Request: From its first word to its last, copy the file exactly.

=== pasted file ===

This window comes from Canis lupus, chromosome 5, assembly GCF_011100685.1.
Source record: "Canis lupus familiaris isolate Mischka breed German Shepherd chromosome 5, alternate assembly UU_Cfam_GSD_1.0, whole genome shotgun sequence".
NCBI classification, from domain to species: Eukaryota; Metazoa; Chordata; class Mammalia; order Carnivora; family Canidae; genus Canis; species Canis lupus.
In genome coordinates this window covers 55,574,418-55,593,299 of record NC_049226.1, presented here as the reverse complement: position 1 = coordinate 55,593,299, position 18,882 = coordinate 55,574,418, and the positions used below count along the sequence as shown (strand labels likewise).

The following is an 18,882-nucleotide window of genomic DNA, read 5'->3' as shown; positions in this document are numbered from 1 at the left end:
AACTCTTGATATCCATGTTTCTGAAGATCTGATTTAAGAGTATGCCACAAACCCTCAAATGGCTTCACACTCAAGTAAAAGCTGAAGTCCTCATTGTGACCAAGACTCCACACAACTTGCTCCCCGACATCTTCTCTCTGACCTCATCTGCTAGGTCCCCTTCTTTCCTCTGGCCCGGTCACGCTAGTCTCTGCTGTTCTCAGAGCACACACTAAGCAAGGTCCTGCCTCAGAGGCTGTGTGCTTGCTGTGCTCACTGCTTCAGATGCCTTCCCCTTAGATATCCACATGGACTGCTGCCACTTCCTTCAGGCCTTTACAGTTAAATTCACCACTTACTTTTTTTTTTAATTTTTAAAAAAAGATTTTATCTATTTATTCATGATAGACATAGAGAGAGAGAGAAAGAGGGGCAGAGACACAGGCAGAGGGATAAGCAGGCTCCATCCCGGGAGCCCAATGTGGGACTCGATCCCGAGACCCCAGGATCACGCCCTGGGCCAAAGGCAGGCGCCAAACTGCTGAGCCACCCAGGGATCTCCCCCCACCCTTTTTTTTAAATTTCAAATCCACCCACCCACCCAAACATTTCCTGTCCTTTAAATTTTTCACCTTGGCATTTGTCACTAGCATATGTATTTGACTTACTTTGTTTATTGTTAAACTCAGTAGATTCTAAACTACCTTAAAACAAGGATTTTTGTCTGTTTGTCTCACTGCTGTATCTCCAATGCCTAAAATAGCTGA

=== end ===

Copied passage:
This window comes from Canis lupus, chromosome 5, assembly GCF_011100685.1.
Source record: "Canis lupus familiaris isolate Mischka breed German Shepherd chromosome 5, alternate assembly UU_Cfam_GSD_1.0, whole genome shotgun sequence".
NCBI classification, from domain to species: Eukaryota; Metazoa; Chordata; class Mammalia; order Carnivora; family Canidae; genus Canis; species Canis lupus.
In genome coordinates this window covers 55,574,418-55,593,299 of record NC_049226.1, presented here as the reverse complement: position 1 = coordinate 55,593,299, position 18,882 = coordinate 55,574,418, and the positions used below count along the sequence as shown (strand labels likewise).

The following is an 18,882-nucleotide window of genomic DNA, read 5'->3' as shown; positions in this document are numbered from 1 at the left end:
AACTCTTGATATCCATGTTTCTGAAGATCTGATTTAAGAGTATGCCACAAACCCTCAAATGGCTTCACACTCAAGTAAAAGCTGAAGTCCTCATTGTGACCAAGACTCCACACAACTTGCTCCCCGACATCTTCTCTCTGACCTCATCTGCTAGGTCCCCTTCTTTCCTCTGGCCCGGTCACGCTAGTCTCTGCTGTTCTCAGAGCACACACTAAGCAAGGTCCTGCCTCAGAGGCTGTGTGCTTGCTGTGCTCACTGCTTCAGATGCCTTCCCCTTAGATATCCACATGGACTGCTGCCACTTCCTTCAGGCCTTTACAGTTAAATTCACCACTTACTTTTTTTTTTAATTTTTAAAAAAAGATTTTATCTATTTATTCATGATAGACATAGAGAGAGAGAGAAAGAGGGGCAGAGACACAGGCAGAGGGATAAGCAGGCTCCATCCCGGGAGCCCAATGTGGGACTCGATCCCGAGACCCCAGGATCACGCCCTGGGCCAAAGGCAGGCGCCAAACTGCTGAGCCACCCAGGGATCTCCCCCCACCCTTTTTTTTAAATTTCAAATCCACCCACCCACCCAAACATTTCCTGTCCTTTAAATTTTTCACCTTGGCATTTGTCACTAGCATATGTATTTGACTTACTTTGTTTATTGTTAAACTCAGTAGATTCTAAACTACCTTAAAACAAGGATTTTTGTCTGTTTGTCTCACTGCTGTATCTCCAATGCCTAAAATAGCTGA